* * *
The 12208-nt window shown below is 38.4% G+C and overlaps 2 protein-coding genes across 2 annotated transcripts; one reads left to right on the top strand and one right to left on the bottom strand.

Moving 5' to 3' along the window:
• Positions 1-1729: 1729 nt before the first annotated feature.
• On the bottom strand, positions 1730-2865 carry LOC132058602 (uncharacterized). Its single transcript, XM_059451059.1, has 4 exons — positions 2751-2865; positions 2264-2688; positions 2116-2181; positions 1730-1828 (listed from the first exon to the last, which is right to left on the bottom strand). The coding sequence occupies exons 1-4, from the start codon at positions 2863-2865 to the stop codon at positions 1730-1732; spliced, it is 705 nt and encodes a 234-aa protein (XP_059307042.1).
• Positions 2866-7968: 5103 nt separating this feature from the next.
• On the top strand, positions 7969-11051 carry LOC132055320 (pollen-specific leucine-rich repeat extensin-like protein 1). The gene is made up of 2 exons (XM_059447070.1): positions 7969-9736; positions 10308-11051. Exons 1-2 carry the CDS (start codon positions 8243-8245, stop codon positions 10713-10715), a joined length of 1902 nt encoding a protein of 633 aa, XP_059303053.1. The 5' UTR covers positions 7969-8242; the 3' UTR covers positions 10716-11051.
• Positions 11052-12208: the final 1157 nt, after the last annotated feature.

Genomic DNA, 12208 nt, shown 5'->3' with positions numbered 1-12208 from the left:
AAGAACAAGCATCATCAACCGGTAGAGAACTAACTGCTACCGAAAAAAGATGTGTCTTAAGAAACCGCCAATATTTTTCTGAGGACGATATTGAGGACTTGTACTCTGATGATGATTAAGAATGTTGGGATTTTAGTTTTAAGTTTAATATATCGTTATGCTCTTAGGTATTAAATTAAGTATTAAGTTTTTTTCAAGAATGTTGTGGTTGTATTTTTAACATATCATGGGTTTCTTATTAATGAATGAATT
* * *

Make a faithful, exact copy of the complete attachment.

The 12208-nt window shown below is 38.4% G+C and overlaps 2 protein-coding genes across 2 annotated transcripts; one reads left to right on the top strand and one right to left on the bottom strand.

Moving 5' to 3' along the window:
• Positions 1-1729: 1729 nt before the first annotated feature.
• On the bottom strand, positions 1730-2865 carry LOC132058602 (uncharacterized). Its single transcript, XM_059451059.1, has 4 exons — positions 2751-2865; positions 2264-2688; positions 2116-2181; positions 1730-1828 (listed from the first exon to the last, which is right to left on the bottom strand). The coding sequence occupies exons 1-4, from the start codon at positions 2863-2865 to the stop codon at positions 1730-1732; spliced, it is 705 nt and encodes a 234-aa protein (XP_059307042.1).
• Positions 2866-7968: 5103 nt separating this feature from the next.
• On the top strand, positions 7969-11051 carry LOC132055320 (pollen-specific leucine-rich repeat extensin-like protein 1). The gene is made up of 2 exons (XM_059447070.1): positions 7969-9736; positions 10308-11051. Exons 1-2 carry the CDS (start codon positions 8243-8245, stop codon positions 10713-10715), a joined length of 1902 nt encoding a protein of 633 aa, XP_059303053.1. The 5' UTR covers positions 7969-8242; the 3' UTR covers positions 10716-11051.
• Positions 11052-12208: the final 1157 nt, after the last annotated feature.

Genomic DNA, 12208 nt, shown 5'->3' with positions numbered 1-12208 from the left:
AAGAACAAGCATCATCAACCGGTAGAGAACTAACTGCTACCGAAAAAAGATGTGTCTTAAGAAACCGCCAATATTTTTCTGAGGACGATATTGAGGACTTGTACTCTGATGATGATTAAGAATGTTGGGATTTTAGTTTTAAGTTTAATATATCGTTATGCTCTTAGGTATTAAATTAAGTATTAAGTTTTTTTCAAGAATGTTGTGGTTGTATTTTTAACATATCATGGGTTTCTTATTAATGAATGAATT